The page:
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Connoisseur tests Utah ice cream

Industry’s consolidated over 45 years, he says

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John Harrison walks down the frozen foods aisle at Dan's grocery store and points to the products owned by the company for which he works, Dreyer's Ice Cream.

In addition to the Dreyer's Girl Scouts, American Idol, Slow Churned, Dibs and frozen-fruit-pop brands, Harrison's company owns all frozen desserts made by Haagen-Dazs, The Skinny Cow, Starbucks and Nestle.

Locally, Dreyer's bought Snelgrove Ice Cream in 1989 and stopped making the brand a month ago.

Ice cream — like cosmetics, media and telecommunications — has become a highly consolidated industry, says Harrison, 65, a taste tester for Dreyer's who grew up in the ice-cream business.

Harrison — who lives near Oakland, Calif. — describes his job as a cross between wine connoisseur and "circuit-riding preacher." He's had the position for the past 26 years, and it brought him to Dan's in Foothill Village on Wednesday.

"We've got five new flavors this year with American Idol," Harrison tells shopper Kell Wadell, who looks over a Dreyer's display at the grocery store.

Just 45 years ago, when Harrison entered the working world, he said there were about 6,000 ice-cream companies in the U.S. Now there are about 400.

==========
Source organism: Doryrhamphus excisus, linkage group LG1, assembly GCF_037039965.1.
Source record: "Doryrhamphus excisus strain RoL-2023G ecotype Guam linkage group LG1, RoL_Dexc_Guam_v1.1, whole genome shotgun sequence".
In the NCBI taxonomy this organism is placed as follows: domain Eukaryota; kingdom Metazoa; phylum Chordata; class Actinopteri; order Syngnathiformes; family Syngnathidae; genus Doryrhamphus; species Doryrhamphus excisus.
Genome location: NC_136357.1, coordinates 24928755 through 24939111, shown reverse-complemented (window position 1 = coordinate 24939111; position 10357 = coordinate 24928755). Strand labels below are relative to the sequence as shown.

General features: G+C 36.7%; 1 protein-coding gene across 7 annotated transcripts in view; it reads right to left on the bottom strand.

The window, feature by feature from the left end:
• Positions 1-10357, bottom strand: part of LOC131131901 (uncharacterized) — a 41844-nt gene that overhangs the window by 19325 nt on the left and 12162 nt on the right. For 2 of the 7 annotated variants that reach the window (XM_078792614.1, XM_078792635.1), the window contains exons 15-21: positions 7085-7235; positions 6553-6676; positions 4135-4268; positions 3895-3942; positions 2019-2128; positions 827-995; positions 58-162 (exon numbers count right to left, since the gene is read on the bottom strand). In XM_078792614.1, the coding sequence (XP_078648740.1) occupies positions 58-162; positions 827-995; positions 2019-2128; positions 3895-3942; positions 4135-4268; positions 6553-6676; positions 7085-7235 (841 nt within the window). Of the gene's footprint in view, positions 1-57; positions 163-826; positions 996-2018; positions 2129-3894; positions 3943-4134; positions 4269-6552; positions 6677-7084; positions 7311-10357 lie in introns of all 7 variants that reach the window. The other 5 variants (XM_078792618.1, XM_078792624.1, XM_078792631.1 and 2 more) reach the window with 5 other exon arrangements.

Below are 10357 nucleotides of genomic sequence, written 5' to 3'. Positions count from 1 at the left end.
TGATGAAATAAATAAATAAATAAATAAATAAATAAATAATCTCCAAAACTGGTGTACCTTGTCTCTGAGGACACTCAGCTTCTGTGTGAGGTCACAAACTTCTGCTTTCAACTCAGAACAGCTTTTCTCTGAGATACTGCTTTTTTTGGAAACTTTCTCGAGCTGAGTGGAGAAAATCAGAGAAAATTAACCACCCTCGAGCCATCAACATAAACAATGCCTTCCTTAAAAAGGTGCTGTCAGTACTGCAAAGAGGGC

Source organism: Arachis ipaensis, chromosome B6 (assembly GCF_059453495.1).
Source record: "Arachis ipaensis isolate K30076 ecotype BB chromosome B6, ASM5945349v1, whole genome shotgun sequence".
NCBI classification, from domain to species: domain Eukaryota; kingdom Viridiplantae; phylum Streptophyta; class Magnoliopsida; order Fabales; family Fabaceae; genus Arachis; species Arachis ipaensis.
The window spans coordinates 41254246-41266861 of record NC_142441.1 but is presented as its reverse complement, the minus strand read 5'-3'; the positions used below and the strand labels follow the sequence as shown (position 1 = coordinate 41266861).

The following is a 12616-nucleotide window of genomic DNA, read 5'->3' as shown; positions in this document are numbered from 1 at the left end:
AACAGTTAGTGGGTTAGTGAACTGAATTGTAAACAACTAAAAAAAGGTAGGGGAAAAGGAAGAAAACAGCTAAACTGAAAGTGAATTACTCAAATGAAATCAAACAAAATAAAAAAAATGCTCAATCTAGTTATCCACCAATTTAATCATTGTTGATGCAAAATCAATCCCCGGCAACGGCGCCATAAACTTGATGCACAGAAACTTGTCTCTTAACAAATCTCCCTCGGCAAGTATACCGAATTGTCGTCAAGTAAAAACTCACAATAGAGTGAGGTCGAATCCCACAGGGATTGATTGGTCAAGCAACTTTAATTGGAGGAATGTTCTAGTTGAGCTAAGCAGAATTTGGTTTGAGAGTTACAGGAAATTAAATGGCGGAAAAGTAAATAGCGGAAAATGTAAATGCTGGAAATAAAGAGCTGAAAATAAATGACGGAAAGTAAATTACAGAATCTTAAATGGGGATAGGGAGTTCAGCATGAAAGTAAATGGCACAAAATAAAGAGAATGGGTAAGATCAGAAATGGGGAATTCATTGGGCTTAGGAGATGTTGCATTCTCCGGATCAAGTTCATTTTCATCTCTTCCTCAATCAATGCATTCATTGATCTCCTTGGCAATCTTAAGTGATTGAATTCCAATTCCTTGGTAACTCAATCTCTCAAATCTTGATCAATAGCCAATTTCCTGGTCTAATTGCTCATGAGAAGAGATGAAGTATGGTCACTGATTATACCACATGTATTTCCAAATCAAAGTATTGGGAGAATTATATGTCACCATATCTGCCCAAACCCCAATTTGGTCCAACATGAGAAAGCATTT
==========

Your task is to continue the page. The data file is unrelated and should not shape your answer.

Consolidation came as the cost of business increased. New labeling requirements became an unexpected expense for many ice-cream manufacturers when they had to list nutritional information, Harrison said.

The future of ice cream is in speciality products, Harrison said, pointing to a Haagen-Dazs Reserve Hawaiian Lehua Honey and Sweet Cream flavor. The honey in the ice cream comes from the Big Island, he said.

People's tastes are becoming more discriminating, he added, and they are demanding higher quality.

Harrison said he invented the Cookies 'N Cream flavor in the 1980s, which he proudly describes as the fastest-growing flavor, based on Dreyer's sales.

When working, Harrison wears a lab coat with a pocket, protecting a thermometer and an 18-karat gold spoon — wooden, silver and plastic spoons can interfere with the taste, he says.

Like wine and coffee testers, Harrison spits out his taste samples. While tasting, he's thinking about texture, appearance and the balance of cream and sugar.

Harrison inverts the spoon, turning it upside-down as he eats.

"It's not bad manners to do that, right?" asked shopper Adina Hamick.

"No," Harrison said. "Nor is it bad manners to smack."

Harrison's family has been in the ice-cream business for four generations, beginning in 1880, when his great-grandfather had a homemade candy and ice-cream shop in Manhattan. Harrison grew up in Memphis, Tenn., where his father, grandfather and uncle ran a regional ice-cream brand called High's, which was sold in the 1970s.

Harrison's first job was for Borden ice-cream company. Then he worked for his father, who later in life started Dari-Tech, which made ice-cream flavoring and "stabilizers," which bind the water in ice cream.

Harrison is training the next generation of taste testers. Dreyer's has one taste tester and backup taste tester at each of its six plants.

"Most have a dairy-science or food-science degree," he said. "Four years of taste-testing, you're going to be an expert when you get out."

E-mail: lhancock@desnews.com